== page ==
Trouble in the Smithsonian "date-abase"

When working with GBIF-mediated datasets I sometimes see patterns indicating that something is seriously wrong at the data publisher end.

A particularly striking pattern is in the Extant Specimen Records dataset of the National Museum of Natural History, Smithsonian Institution, in the USA. Out of 9,170,963 occurrence records (2023-05-25), GBIF’s processing found 1,019,406 records with “Recorded date invalid”.

That’s 1 out of every 9 records, 11.1%. To put that in perspective, here are the “Recorded date invalid” proportions from some other major collections that publish occurrences through GBIF:

Natural History Museum (UK) - 36,237 out of 5,168,436 records (0.7%)

American Museum of Natural History - 5,628/1,807,301 (0.3%)

Australian Museum (OZCAM dataset) - 423/1,560,995 (0.03%)

French National Herbarium (through MNHN) - 1,411/5,559,078 (0.025%)

To see what was happening I downloaded the “Recorded date invalid” Smithsonian records (DOI) and looked at the eventDate, verbatimEventDate, year, month, day and occurrenceRemarks fields in the original dataset (the eventRemarks and fieldNotes fields were empty). Here are the problems I found:

1. None of the 1,019,406 records has an eventDate entry, although every record has a valid year entry.

2. Both the month and day entries include the invalid “0” and “99”:

No. of records | month
354911 | 0
42810 | 1
44140 | 10
42392 | 11
35668 | 12
41344 | 2
44297 | 3
54392 | 4
69053 | 5
71115 | 6
89651 | 7
79608 | 8
49627 | 9
398 | 99

No. of records | day
1018871 | 0
3 | 9
532 | 99

3. There are many thousands of puzzling disagreements among the date fields, without explanation in occurrenceRemarks. The disagreements are very diverse, and I’ll show just four examples:

This plant record has the verbatimEventDate “10.4.2021”, but “1964” in year and “0” in month and day. Going to the record through the Smithsonian data portal, the Date collected entry is “1964 (10.4.2021)”, although the herbarium sheet label has “10.4.2021”.

This animal record has the verbatimEventDate “-- — -----” (not reproduced on the GBIF occurrence webpage), but “1880” in year and “0” in month and day. The Smithsonian record has “1880” for Date collected.

This plant record has “1986” in year, “0” in month and “9” in day, plus “244” in startDayOfYear, “273” in endDOY and nothing in verbatimEventDate. The Smithsonian record says the sample was collected in September 1986, and in 1986, 1 September was day 244 and 30 September was 273.

This animal record also has no verbatimEventDate entry, with “2023” in year, “3” in month and “0” in day, with “90” in both startDOY and endDOY. Day 90 in 2023 was 31 March. (Smithsonian record here.)

In processing the 1,019,406 “Recorded date invalid” records, GBIF has discarded all the year, month and day entries in the original dataset, including valid entries. The startDOY and endDOY entries have passed through the processing untouched, but their distribution is peculiar:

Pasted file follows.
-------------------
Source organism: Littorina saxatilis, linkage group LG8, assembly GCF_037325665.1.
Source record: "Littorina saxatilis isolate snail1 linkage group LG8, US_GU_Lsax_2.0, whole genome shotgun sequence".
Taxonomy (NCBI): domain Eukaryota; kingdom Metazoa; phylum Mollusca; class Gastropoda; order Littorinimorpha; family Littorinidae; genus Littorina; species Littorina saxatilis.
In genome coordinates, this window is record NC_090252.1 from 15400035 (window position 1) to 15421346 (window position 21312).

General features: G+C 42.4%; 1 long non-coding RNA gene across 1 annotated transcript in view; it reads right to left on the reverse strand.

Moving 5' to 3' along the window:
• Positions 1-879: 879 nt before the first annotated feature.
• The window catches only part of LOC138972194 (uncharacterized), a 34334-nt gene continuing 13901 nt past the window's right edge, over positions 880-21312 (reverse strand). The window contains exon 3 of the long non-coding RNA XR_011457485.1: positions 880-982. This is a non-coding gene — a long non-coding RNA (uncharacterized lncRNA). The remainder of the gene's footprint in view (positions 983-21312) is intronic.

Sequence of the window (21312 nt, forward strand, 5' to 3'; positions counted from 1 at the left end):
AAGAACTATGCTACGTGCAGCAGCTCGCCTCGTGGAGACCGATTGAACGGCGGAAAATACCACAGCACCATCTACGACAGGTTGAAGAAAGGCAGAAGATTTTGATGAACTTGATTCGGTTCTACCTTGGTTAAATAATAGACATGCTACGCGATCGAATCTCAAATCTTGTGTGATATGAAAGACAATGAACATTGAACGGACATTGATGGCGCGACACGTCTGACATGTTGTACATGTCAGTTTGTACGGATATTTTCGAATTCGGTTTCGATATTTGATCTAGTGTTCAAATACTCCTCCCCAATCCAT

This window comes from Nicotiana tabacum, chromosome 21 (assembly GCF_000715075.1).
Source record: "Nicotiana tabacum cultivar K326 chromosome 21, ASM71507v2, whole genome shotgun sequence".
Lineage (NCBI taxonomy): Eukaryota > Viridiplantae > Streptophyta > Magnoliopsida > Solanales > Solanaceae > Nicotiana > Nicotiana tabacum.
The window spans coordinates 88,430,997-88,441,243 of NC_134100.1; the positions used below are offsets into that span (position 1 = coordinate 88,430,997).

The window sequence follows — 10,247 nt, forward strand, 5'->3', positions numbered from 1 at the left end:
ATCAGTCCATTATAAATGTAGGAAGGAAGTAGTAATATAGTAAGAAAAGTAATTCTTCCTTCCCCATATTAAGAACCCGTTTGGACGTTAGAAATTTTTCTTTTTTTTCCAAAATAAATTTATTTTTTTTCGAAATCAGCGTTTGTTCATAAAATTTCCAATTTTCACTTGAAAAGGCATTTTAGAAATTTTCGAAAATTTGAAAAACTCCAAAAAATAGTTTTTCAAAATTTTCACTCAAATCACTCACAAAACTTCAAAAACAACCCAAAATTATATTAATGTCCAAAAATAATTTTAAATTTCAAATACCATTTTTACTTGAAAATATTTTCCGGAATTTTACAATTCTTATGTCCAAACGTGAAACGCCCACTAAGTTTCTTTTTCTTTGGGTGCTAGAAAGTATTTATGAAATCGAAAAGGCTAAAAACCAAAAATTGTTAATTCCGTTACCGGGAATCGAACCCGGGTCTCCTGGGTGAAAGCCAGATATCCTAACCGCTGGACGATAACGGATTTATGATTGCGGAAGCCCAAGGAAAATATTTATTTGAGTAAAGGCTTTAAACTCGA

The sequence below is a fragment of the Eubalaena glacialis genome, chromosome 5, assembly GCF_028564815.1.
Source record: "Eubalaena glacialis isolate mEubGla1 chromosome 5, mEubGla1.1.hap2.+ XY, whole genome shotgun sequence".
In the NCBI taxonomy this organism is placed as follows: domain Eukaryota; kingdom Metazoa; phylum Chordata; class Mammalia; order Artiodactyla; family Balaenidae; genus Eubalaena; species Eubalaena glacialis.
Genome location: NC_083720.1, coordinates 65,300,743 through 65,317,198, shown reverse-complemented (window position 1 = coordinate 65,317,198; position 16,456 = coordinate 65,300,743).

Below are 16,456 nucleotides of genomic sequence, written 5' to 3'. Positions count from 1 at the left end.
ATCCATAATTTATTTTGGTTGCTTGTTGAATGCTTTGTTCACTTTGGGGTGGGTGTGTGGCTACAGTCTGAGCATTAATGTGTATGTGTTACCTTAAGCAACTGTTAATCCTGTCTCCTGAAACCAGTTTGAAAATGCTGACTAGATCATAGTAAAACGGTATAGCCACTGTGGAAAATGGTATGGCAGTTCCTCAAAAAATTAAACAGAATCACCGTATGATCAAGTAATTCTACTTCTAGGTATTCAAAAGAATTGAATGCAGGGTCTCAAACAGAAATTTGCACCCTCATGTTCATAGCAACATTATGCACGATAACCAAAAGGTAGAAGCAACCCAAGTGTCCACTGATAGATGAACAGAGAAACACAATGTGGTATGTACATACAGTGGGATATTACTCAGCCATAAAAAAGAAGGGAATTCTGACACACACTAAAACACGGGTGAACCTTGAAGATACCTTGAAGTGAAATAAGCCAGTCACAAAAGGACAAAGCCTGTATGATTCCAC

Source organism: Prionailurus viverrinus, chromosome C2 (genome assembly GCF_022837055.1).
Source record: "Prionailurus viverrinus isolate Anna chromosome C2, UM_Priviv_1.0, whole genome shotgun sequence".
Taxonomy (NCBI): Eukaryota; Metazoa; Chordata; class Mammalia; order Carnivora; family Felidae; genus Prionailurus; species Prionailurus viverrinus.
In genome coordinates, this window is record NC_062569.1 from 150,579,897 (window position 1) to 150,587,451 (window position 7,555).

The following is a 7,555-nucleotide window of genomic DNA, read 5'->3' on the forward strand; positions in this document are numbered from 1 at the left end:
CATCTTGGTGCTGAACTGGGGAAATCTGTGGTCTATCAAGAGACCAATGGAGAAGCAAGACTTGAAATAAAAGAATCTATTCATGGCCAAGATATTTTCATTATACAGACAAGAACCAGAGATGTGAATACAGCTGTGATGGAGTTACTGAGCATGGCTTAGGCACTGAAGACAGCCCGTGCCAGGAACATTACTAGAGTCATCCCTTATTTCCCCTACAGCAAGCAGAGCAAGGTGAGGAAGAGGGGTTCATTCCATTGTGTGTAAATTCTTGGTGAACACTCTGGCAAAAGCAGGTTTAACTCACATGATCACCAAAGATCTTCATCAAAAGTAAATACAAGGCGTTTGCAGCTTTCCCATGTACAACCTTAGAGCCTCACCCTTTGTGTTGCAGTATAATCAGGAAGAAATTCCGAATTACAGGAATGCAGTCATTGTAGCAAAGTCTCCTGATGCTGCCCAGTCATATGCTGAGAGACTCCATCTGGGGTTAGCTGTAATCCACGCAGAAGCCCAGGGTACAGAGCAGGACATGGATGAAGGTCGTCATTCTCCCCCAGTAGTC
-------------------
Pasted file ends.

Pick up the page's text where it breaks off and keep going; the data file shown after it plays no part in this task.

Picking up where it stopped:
neither | 391816
startDayOfYear only | 2332
endDayOfYear only | 6282
both | 618976

and in 3816 records the startDOY is later than the endDOY. Contrary to expectation, many of these records don’t span more than one year. Instead, the use of startDOY and endDOY is confusing or in error, e.g. verbatimEventDate “Mar 1924 to 13 Mar 1924” with start “91” and end “73”, and “21 Mar 1911 to 22 Mar 1911” with start “90” and end “81”.

What lessons can be learned from the Smithsonian’s date problems?

The first, obviously, is that digitisation of specimen data should be done carefully and the results checked for errors. Digitising without checking is only doing half the job.

The second is that it’s a good idea to carefully fill the eventDate field, as required for GBIF occurrence datasets, and with the correct format.

The third is that while your CMS might insist that certain fields be filled with something, even if the data are missing (as apparently has happened with the “0” and “99” entries in month and day, above), please remember that Darwin Core is not a CMS. It’s a framework for sharing biodiversity data. You are free to correct, normalise and supplement what you share.

Robert Mesibov (“datafixer”);

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Hi Robert,

Have you contacted any of the POCs for the NMNH Extant Specimen Records to alert them of your findings? Seems like that would be the logical next step for improving this data.


Hi @sformel. GBIF found 1M+ records with “Recorded date invalid”, not me.

That issue and many others in this dataset are listed on the “metrics” page for the dataset and in the “Issues and flags” section on the left on the dataset’s occurrences page. The next logical step for any publisher to improve their data is to act on the issues flagged by GBIF, but that is the publisher’s responsibility. According to GBIF’s activity record (log of downloads), this particular dataset has been available for downloads since October 2016.

Ah, sorry if I was unclear. By your findings, I meant the additional analysis and lessons you shared, not the existence of the GBIF flags. Since you’ve taken the time to dig into those flags, it seemed like it would be productive to target your insight to the people who can do something about the data, in addition to sharing it here.

@sformel, I understand your suggestion, and of course there was more to my analysis than what I summarised above. The question is, would the Smithsonian data managers find it helpful? Please excuse the length of my answer - if you prefer, you could copy/paste this discussion to a new community forum topic.

I ask that question about the Smithsonian because I have now done 21 “scoping audits” of publicly available datasets from museums and herbaria around the world. In each case I reported the analysis to the responsible data managers or curators. These audits were done without charge, as opposed to the fee-for-service audits offered to collections by Pensoft Publishers.